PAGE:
Experiencing a stressful or disturbing event can sometimes cause more damage than you think. Many people struggle with feeling hopeless, out-of-control, and unable to manage their emotions because an event has left them traumatized. Trauma can cause psychological issues that don’t seem to go away. After experiencing a traumatic event, it can take a long time to feel safe and able to move on from the pain.
Not all trauma is the same. It affects everyone differently and can leave its mark in different ways. Trauma often falls into one of two categories: large “T” trauma and small “t” trauma.
Large “T” Versus Small “t” Trauma
Trauma is a deeply personal experience that no one can define for someone else. It is a distressing experience that can impact the way you view and interact with the world around you. Almost everyone has experienced traumatic or painful events throughout their lives. Although the experience of trauma is completely subjective, there are generally two categories that trauma falls into: large T traumas and little t traumas.
Little t Traumas
Little t traumas are experiences that leave someone feeling hopeless. They are distressing events that can be beyond a person’s ability to cope, but they do not necessarily cause life-threatening or bodily-threatening outcomes. Some examples of little t traumas include:
- Legal trouble
- Having a child
- Conflict with a boss
- Financial difficulty
The most difficult aspect of dealing with these sorts of traumas is that there can be a tendency to overlook them. Some people write these traumas off because many people experience them. There is an inclination to instead view a person’s reaction as “dramatic” without considering how these experiences can impact a person’s overall well-being.
Additionally, little t traumas can cause damage on their own, but there can sometimes be an accumulating effect in which multiple small traumas occur within a short period of time. This can compound and create a significantly high amount of distress in a person.
Big T Traumas
Big T traumas are more often significant events that leave a person feeling powerless or hopeless. These events often cause a person to feel as though they have no control over their environment and can be readily identified as the source of the trauma. Others who have experienced the same form of trauma are able to easily relate and understand exactly what the person may be going through. Big T traumas are often life-threatening events such as:
- Natural disaster
- Terrorist attack
- Being in a combat or war zone
- Car or plane accident
- Sexual assault
- Physical injury
Big T traumas cause intense distress that interferes with a person’s ability to get through the day. Those who have experienced this type of trauma are more likely to engage in avoidant behavior to minimize contact with things that may serve as reminders and cause distress. They may avoid crowded places, ignore calls, and get rid of things that remind them of the trauma.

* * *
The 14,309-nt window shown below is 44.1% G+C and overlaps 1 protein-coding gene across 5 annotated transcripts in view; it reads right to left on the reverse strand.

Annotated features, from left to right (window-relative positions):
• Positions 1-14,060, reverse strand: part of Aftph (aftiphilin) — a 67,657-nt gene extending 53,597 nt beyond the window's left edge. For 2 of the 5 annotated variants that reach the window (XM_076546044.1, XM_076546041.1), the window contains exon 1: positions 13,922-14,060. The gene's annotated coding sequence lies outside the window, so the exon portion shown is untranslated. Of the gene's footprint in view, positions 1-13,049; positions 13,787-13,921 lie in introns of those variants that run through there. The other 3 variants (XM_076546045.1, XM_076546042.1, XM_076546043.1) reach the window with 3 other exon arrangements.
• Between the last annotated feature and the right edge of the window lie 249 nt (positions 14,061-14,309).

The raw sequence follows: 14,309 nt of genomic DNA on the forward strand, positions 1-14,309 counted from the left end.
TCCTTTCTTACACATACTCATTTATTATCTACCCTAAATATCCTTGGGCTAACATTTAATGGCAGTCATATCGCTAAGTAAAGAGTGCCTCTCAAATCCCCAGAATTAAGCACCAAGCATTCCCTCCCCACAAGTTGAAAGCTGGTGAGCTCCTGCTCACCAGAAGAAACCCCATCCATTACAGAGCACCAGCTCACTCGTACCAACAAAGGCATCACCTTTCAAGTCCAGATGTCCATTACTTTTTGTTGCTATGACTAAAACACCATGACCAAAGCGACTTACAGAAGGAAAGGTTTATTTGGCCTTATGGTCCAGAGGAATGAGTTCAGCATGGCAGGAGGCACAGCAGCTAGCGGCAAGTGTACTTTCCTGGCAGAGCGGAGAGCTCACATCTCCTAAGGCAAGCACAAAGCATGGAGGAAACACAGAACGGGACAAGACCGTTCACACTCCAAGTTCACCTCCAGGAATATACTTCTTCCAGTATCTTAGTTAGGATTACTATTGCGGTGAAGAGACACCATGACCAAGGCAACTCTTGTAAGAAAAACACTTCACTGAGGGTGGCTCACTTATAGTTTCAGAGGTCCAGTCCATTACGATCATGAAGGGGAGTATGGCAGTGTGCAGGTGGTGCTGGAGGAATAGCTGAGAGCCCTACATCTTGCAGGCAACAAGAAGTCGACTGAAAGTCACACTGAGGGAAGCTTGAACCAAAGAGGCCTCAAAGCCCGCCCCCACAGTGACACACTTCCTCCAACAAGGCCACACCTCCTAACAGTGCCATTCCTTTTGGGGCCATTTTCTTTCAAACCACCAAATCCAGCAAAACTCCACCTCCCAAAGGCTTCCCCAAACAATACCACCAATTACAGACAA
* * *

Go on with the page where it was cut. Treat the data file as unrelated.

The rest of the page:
Healing from Trauma
Everyone reacts to trauma differently. Symptoms of trauma can last for a few days to several months, and even if the symptoms subside, you may find yourself in situations where you are triggered by things that remind you of it. In some cases, symptoms of trauma will not ease up or may worsen with time. This often indicates that your trauma has evolved into Post-Traumatic Stress Disorder (PTSD), a much more severe reaction to trauma in which the mind and body has become “stuck” and is unable to move on from what happened.
Trauma can disrupt your ability to manage your daily responsibilities, but there are ways you can begin to heal from it.
- Get active: Exercising and finding recreational activities to engage in can help keep your mind from wandering. Instead, you can focus your thoughts and feelings on what you are actively doing. Exercising also releases feel-good endorphins that can help improve mood.
- Do not isolate yourself: Many who experience trauma withdraw from others, but this can make things worse. Surrounding yourself with people can help you face challenges and actively heal. Ask for help from loved ones and consider joining a trauma survivor group.
- Meditate: Trauma can cause you to feel out of control and may lead to feelings of panic when in stressful situations. Meditation can help you stay grounded, focus on your breathing, and balance your inner voice. It alleviates anxiety triggered by trauma and can help you learn to calm yourself.
- Prioritize your health: Do not use substances in an attempt to self-medicate for symptoms of trauma. Instead, prioritize your health by ensuring you get enough sleep, you are eating a well-balanced diet, and you are actively reducing sources of stress in your life. Make time for things you enjoy to help you relax.
- Seek professional help: While there are things you can do to ease symptoms of trauma, seeking professional help is often the best step. FInding a program or individual who offers trauma-informed care is key. If you are having trouble functioning at work, maintaining relationships, feel emotionally disconnected, or use substances to self-medicate, it is important to address your needs with the help of a professional. Working through trauma can be painful and scary, but it is often necessary to truly heal and regain control of your life.
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